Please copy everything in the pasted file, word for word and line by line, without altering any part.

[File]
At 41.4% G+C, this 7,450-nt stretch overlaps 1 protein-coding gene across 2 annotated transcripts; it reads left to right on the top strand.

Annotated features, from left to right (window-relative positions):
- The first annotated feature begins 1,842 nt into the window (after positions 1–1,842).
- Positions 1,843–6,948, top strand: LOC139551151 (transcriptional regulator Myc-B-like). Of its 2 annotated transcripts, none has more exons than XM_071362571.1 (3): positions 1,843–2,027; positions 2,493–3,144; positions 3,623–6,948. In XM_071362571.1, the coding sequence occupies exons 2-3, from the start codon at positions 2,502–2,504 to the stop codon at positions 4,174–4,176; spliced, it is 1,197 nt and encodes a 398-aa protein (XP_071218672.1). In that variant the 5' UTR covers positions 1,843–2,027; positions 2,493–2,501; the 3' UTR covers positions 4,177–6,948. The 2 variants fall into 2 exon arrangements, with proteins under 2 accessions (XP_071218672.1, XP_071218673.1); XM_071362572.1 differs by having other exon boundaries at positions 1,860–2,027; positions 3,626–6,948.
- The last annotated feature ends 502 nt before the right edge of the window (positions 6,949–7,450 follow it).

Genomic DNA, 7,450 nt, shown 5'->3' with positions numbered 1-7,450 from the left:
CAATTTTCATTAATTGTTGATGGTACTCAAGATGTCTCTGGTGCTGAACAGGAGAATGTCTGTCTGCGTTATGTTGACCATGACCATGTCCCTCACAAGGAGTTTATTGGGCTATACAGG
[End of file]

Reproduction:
At 41.4% G+C, this 7,450-nt stretch overlaps 1 protein-coding gene across 2 annotated transcripts; it reads left to right on the top strand.

Annotated features, from left to right (window-relative positions):
- The first annotated feature begins 1,842 nt into the window (after positions 1–1,842).
- Positions 1,843–6,948, top strand: LOC139551151 (transcriptional regulator Myc-B-like). Of its 2 annotated transcripts, none has more exons than XM_071362571.1 (3): positions 1,843–2,027; positions 2,493–3,144; positions 3,623–6,948. In XM_071362571.1, the coding sequence occupies exons 2-3, from the start codon at positions 2,502–2,504 to the stop codon at positions 4,174–4,176; spliced, it is 1,197 nt and encodes a 398-aa protein (XP_071218672.1). In that variant the 5' UTR covers positions 1,843–2,027; positions 2,493–2,501; the 3' UTR covers positions 4,177–6,948. The 2 variants fall into 2 exon arrangements, with proteins under 2 accessions (XP_071218672.1, XP_071218673.1); XM_071362572.1 differs by having other exon boundaries at positions 1,860–2,027; positions 3,626–6,948.
- The last annotated feature ends 502 nt before the right edge of the window (positions 6,949–7,450 follow it).

Genomic DNA, 7,450 nt, shown 5'->3' with positions numbered 1-7,450 from the left:
CAATTTTCATTAATTGTTGATGGTACTCAAGATGTCTCTGGTGCTGAACAGGAGAATGTCTGTCTGCGTTATGTTGACCATGACCATGTCCCTCACAAGGAGTTTATTGGGCTATACAGG